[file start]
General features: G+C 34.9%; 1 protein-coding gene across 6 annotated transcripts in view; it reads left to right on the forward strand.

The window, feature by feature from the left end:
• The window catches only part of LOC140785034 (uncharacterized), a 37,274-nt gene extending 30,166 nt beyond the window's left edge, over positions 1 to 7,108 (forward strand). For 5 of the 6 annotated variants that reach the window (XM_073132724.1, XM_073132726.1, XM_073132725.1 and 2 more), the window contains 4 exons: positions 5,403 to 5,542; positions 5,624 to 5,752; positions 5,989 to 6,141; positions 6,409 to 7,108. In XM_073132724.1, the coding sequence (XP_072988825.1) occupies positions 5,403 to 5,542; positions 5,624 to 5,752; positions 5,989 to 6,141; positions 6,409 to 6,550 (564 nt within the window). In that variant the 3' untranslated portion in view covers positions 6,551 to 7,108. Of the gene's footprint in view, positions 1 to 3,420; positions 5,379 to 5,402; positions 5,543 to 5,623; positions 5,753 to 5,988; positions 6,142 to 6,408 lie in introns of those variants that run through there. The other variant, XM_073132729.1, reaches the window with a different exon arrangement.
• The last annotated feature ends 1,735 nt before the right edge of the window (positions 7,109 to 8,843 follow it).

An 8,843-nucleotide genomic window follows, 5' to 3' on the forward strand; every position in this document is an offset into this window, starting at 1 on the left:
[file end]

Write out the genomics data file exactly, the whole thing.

General features: G+C 34.9%; 1 protein-coding gene across 6 annotated transcripts in view; it reads left to right on the forward strand.

The window, feature by feature from the left end:
• The window catches only part of LOC140785034 (uncharacterized), a 37,274-nt gene extending 30,166 nt beyond the window's left edge, over positions 1 to 7,108 (forward strand). For 5 of the 6 annotated variants that reach the window (XM_073132724.1, XM_073132726.1, XM_073132725.1 and 2 more), the window contains 4 exons: positions 5,403 to 5,542; positions 5,624 to 5,752; positions 5,989 to 6,141; positions 6,409 to 7,108. In XM_073132724.1, the coding sequence (XP_072988825.1) occupies positions 5,403 to 5,542; positions 5,624 to 5,752; positions 5,989 to 6,141; positions 6,409 to 6,550 (564 nt within the window). In that variant the 3' untranslated portion in view covers positions 6,551 to 7,108. Of the gene's footprint in view, positions 1 to 3,420; positions 5,379 to 5,402; positions 5,543 to 5,623; positions 5,753 to 5,988; positions 6,142 to 6,408 lie in introns of those variants that run through there. The other variant, XM_073132729.1, reaches the window with a different exon arrangement.
• The last annotated feature ends 1,735 nt before the right edge of the window (positions 7,109 to 8,843 follow it).

An 8,843-nucleotide genomic window follows, 5' to 3' on the forward strand; every position in this document is an offset into this window, starting at 1 on the left: